Ukrainian satellite internet service hit by cyberattack, intelligence agencies investigate


A cyberattack that disrupted international internet and satellite TV provider Viasat is being investigated by French, US and Ukrainian intelligence services as a potential action by Russian hackers.

The service disruption began on the morning of February 24 when Russian forces launched direct assaults on several Ukrainian towns. The full impact of the disruption is not yet known, but at a minimum, satellite internet service has been cut for tens of thousands of customers across Europe. The attack targeted modems intended to link satellite Internet service to customers in Ukraine and other countries.

Satellite internet service temporarily interrupted in Ukraine, hacking activity confirmed

Ukrainian intelligence is investigating the cyberattack with analysts from the US National Security Agency (NSA) and the French cybersecurity organization ANSSI. The hacking and sabotage of satellite internet service has been confirmed, but there has been no public attribution to Russia (or ally Belarus, which has also been linked to cyberattacks during the war). ‘Ukraine).

The cyberattack disabled customers’ modems interfacing with the Viasat KA-SAT satellite for their internet service. The United States is involved as Viasat is based in the country and works as a defense contractor for the US government in addition to providing retail services, and has also contracted with the police and military Ukrainians. Some service has been restored, but some Viasat customers’ service currently remains offline.

Since Viasat is known to provide satellite internet services to the Ukrainian military, the cyberattack may have been an attempt to disrupt communications between “smart weapon” systems deployed across the country. However, it is not known if there was any disruption other than retail customer modems at the time. It appears that customers in Germany, France, Hungary, Greece, Italy, Poland, the Czech Republic and Slovakia also experienced outages in satellite internet service believed to be linked to the incident.

The one thing that is certain about this cyberattack is that Russia will continue to either not comment or deny any involvement, the country’s standard modus operandi, regardless of the suspicious circumstances surrounding such an incident.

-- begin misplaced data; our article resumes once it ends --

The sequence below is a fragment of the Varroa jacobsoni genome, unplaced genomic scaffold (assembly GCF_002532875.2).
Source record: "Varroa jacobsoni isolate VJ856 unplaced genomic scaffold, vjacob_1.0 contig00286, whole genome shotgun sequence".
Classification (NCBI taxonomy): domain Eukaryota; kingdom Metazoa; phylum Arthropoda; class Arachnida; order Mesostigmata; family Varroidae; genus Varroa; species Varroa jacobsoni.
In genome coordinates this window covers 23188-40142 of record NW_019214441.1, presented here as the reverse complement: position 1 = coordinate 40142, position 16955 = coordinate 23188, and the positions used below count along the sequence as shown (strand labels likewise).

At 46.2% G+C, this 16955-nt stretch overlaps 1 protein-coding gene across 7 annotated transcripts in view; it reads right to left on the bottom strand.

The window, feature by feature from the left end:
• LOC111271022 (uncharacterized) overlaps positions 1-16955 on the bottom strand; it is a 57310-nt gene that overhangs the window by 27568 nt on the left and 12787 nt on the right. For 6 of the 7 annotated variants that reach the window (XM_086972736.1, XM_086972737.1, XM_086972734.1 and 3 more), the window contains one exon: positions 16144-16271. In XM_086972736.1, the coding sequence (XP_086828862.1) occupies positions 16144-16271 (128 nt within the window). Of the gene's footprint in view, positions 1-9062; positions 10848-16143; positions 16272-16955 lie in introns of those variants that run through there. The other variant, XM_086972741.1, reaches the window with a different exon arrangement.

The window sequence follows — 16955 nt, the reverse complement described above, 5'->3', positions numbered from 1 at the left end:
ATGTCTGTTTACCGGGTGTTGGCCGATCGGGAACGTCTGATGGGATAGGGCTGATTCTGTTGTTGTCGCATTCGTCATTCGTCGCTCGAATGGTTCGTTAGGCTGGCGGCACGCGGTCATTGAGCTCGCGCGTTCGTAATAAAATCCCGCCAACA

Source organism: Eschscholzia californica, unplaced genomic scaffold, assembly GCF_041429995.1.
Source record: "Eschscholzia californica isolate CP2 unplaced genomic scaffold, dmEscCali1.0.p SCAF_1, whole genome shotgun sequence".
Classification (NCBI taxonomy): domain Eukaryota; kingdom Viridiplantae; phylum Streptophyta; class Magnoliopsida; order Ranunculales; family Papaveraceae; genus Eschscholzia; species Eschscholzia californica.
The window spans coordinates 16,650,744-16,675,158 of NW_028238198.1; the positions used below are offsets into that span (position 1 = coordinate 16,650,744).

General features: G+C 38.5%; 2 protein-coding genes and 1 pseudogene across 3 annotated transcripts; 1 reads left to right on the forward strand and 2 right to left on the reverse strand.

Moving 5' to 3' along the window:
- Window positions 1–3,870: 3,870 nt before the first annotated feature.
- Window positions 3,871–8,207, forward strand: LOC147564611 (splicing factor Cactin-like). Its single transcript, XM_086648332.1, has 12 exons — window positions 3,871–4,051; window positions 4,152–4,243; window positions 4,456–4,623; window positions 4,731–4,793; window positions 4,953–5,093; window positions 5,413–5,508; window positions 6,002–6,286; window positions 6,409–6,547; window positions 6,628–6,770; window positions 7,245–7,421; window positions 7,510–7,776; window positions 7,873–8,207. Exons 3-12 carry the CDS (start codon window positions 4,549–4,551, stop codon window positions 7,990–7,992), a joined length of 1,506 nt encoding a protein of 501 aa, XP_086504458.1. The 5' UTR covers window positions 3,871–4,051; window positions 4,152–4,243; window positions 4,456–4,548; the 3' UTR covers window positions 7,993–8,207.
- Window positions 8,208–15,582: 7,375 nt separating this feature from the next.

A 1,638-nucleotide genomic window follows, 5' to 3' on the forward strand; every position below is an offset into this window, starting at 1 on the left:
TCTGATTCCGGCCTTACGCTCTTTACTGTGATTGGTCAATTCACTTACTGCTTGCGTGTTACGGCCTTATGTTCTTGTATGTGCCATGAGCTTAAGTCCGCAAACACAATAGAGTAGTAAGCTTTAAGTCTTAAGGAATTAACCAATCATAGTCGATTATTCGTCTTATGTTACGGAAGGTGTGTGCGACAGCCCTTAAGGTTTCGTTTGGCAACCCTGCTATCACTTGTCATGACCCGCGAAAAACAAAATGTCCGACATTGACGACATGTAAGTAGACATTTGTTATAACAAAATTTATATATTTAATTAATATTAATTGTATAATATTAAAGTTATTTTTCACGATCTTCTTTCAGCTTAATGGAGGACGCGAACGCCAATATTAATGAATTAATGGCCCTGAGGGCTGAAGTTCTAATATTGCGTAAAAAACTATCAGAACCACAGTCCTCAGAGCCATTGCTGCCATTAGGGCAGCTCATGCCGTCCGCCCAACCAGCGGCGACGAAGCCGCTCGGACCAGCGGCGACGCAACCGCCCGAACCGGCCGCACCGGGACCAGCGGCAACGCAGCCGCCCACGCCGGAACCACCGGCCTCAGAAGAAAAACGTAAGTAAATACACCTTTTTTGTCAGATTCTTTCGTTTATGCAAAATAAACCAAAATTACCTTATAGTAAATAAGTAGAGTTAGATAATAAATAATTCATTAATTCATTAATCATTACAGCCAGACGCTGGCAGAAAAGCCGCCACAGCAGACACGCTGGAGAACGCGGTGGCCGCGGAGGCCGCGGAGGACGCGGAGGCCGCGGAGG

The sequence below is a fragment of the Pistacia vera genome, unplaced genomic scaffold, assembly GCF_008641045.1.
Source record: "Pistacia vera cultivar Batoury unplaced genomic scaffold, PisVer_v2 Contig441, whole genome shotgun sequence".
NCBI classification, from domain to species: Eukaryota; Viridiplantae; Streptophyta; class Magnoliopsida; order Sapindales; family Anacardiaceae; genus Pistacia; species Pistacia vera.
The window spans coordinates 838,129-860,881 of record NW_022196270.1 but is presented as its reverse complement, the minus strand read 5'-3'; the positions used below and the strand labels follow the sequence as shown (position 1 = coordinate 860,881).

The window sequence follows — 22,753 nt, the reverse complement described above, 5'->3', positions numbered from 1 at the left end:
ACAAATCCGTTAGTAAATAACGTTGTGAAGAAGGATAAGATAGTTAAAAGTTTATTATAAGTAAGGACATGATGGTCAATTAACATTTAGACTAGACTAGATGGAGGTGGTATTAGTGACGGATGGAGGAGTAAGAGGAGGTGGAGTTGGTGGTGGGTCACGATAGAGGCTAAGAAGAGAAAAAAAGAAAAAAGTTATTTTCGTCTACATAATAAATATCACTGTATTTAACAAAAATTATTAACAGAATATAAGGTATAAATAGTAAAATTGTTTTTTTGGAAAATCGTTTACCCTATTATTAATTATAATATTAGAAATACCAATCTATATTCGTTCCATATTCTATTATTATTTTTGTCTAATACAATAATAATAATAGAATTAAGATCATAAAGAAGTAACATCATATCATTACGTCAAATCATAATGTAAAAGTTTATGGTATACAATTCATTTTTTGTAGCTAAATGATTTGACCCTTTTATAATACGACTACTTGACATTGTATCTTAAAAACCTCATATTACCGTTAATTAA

Cyberattack cripples customer modems, requiring technician to fix it

The cyberattack hit SurfBeam 2 modems and appears to have completely disabled them, according to officials familiar with the situation. Modems were rendered totally inoperable to the point that they could no longer be physically turned on. A Viasat official said the modems would need to be reprogrammed by a technician to work again, and in some cases they could be beyond repair and need to be replaced.

In addition to the involvement of American and French intelligence analysts, Viasat retained the services of the American cybersecurity company Mandiant to help with the investigation. The company is one of the biggest in the business and recently announced that it was being acquired by Google for $5.4 billion.

Initially attributed as a Distributed Denial of Service (DDoS) attack by some media outlets, later statements from government sources revealed that the modems had been fried by a malicious update apparently prepared by hackers with access to part of the network. Viasat.

The move would hardly be out of place for Putin’s government, which has a long history of using strategic cyberattacks in the region dating back to the 2008 invasion of Georgia. Specific to Ukraine, the country has engaged in periodic cyberattacks dating back to 2013. This has included shutdowns of news and social media sites, temporary closures of sections of the power grid and banks, jamming of phones belonging to members of parliament Ukraine, and even the physical cutting of fiber optic cables during the 2014 invasion of Crimea. become a global problem.

Cyberattacks have been surprisingly limited so far in 2022, with suspicions of website vandalism and limited DDoS attacks occurring just before and just after the start of the war. At least for now, Russia seems content to use conventional warfare to force Ukraine to surrender. However, organizations around the world are preparing for potential strikes in retaliation for tough sanctions on Russia, and some private ransomware groups have pledged to help the country’s government attack foreign targets.

Government sources revealed that the modems had been fried by a malicious update apparently prepared by #hackers with access to part of Viasat’s network. #cybersecurity #respectdataClick to tweet

Elon Musk, who offered Starlink to residents of Ukraine soon after the war began, said there were “several” attempts to disrupt satellite internet service.

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